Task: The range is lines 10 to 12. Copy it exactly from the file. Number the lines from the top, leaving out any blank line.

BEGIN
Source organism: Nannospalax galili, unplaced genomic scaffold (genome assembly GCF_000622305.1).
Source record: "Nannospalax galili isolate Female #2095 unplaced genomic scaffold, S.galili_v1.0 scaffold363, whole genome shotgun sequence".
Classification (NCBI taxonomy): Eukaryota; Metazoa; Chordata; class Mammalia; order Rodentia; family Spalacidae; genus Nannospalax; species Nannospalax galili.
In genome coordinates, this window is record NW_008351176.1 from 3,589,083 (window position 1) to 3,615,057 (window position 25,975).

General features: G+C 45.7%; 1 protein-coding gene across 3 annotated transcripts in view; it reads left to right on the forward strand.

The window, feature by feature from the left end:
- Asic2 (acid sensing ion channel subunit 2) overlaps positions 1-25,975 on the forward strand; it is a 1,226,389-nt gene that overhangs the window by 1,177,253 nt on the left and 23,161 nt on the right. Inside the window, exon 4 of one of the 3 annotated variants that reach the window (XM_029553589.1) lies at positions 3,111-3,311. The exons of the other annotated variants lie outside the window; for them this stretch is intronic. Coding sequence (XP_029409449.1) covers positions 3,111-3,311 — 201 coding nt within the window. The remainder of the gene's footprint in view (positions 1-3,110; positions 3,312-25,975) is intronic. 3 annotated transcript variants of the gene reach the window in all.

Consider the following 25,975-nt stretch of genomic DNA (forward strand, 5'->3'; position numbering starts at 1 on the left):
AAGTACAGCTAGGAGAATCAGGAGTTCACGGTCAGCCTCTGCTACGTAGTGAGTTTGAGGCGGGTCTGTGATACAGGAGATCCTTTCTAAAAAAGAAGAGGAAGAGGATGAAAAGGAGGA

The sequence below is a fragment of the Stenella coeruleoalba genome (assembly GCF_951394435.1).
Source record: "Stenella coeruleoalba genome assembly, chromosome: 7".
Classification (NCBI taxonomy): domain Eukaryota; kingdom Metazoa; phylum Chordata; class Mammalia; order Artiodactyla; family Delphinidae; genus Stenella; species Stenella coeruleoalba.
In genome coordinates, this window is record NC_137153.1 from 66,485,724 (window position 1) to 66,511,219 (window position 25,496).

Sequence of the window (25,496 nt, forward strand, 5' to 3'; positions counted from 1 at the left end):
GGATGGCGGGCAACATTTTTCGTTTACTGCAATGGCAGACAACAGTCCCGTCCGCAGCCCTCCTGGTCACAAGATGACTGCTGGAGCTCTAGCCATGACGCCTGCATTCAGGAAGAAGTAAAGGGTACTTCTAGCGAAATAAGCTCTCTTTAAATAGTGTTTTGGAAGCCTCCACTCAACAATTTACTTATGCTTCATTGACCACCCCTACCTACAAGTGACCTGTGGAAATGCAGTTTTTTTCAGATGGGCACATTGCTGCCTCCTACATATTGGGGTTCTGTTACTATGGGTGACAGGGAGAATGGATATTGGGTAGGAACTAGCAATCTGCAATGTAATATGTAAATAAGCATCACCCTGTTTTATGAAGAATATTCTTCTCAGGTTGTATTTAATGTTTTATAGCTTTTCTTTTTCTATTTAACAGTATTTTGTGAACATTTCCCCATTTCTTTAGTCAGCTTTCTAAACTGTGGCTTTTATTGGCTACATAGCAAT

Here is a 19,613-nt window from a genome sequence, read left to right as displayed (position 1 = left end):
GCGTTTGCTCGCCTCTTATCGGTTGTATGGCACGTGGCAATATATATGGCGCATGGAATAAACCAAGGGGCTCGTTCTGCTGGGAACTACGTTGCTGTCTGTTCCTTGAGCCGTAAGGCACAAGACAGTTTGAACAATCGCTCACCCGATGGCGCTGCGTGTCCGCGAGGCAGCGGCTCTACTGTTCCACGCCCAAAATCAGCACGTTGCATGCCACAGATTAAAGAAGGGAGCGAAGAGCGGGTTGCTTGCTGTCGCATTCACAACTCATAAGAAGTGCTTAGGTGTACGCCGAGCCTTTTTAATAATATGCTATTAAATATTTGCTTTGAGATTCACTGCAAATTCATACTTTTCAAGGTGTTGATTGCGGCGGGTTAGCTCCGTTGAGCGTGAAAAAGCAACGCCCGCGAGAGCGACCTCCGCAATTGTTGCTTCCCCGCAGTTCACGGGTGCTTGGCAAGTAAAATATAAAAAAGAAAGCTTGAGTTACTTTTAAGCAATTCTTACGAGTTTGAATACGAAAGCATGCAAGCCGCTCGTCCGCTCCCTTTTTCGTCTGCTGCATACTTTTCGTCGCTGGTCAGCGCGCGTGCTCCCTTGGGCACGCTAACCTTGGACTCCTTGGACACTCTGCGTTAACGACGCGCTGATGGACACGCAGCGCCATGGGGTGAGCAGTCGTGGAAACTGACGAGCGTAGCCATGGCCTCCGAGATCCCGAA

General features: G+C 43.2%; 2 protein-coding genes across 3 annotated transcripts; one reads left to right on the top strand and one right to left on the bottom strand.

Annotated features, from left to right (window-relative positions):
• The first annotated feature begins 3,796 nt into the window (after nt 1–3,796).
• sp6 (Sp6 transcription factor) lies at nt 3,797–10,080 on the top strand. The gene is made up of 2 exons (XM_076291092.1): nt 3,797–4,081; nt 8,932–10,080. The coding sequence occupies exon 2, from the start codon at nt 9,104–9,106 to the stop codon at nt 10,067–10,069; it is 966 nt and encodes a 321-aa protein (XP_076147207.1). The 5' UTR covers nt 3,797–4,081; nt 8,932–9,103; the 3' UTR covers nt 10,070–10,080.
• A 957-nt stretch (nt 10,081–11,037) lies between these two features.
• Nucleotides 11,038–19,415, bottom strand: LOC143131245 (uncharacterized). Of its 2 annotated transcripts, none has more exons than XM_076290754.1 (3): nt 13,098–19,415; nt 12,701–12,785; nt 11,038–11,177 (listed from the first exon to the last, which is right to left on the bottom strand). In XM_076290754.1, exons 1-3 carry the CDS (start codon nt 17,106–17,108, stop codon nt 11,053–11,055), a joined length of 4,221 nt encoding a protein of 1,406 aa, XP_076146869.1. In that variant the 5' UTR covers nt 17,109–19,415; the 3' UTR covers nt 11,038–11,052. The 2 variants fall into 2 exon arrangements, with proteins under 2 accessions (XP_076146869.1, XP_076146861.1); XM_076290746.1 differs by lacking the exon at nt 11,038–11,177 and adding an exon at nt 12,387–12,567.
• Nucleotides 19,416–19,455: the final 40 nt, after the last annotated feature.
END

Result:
The sequence below is a fragment of the Stenella coeruleoalba genome (assembly GCF_951394435.1).
Source record: "Stenella coeruleoalba genome assembly, chromosome: 7".
Classification (NCBI taxonomy): domain Eukaryota; kingdom Metazoa; phylum Chordata; class Mammalia; order Artiodactyla; family Delphinidae; genus Stenella; species Stenella coeruleoalba.